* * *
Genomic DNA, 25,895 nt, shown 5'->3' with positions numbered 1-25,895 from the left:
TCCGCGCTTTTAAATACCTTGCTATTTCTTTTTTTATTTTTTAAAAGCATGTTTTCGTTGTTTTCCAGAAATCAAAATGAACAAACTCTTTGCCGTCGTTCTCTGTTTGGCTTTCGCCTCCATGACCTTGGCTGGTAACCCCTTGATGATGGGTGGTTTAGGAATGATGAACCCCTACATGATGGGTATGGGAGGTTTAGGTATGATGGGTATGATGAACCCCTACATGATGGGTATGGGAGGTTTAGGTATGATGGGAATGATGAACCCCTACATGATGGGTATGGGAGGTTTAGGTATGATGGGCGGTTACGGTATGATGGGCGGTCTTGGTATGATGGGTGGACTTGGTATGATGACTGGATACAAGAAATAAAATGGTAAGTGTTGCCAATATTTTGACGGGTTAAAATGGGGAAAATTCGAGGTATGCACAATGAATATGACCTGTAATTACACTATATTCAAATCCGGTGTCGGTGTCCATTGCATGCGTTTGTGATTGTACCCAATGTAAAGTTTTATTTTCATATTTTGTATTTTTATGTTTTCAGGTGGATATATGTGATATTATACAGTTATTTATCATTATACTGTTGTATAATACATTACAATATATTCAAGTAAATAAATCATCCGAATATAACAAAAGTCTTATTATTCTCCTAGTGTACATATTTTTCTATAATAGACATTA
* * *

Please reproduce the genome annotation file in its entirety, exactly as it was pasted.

Genomic DNA, 25,895 nt, shown 5'->3' with positions numbered 1-25,895 from the left:
TCCGCGCTTTTAAATACCTTGCTATTTCTTTTTTTATTTTTTAAAAGCATGTTTTCGTTGTTTTCCAGAAATCAAAATGAACAAACTCTTTGCCGTCGTTCTCTGTTTGGCTTTCGCCTCCATGACCTTGGCTGGTAACCCCTTGATGATGGGTGGTTTAGGAATGATGAACCCCTACATGATGGGTATGGGAGGTTTAGGTATGATGGGTATGATGAACCCCTACATGATGGGTATGGGAGGTTTAGGTATGATGGGAATGATGAACCCCTACATGATGGGTATGGGAGGTTTAGGTATGATGGGCGGTTACGGTATGATGGGCGGTCTTGGTATGATGGGTGGACTTGGTATGATGACTGGATACAAGAAATAAAATGGTAAGTGTTGCCAATATTTTGACGGGTTAAAATGGGGAAAATTCGAGGTATGCACAATGAATATGACCTGTAATTACACTATATTCAAATCCGGTGTCGGTGTCCATTGCATGCGTTTGTGATTGTACCCAATGTAAAGTTTTATTTTCATATTTTGTATTTTTATGTTTTCAGGTGGATATATGTGATATTATACAGTTATTTATCATTATACTGTTGTATAATACATTACAATATATTCAAGTAAATAAATCATCCGAATATAACAAAAGTCTTATTATTCTCCTAGTGTACATATTTTTCTATAATAGACATTA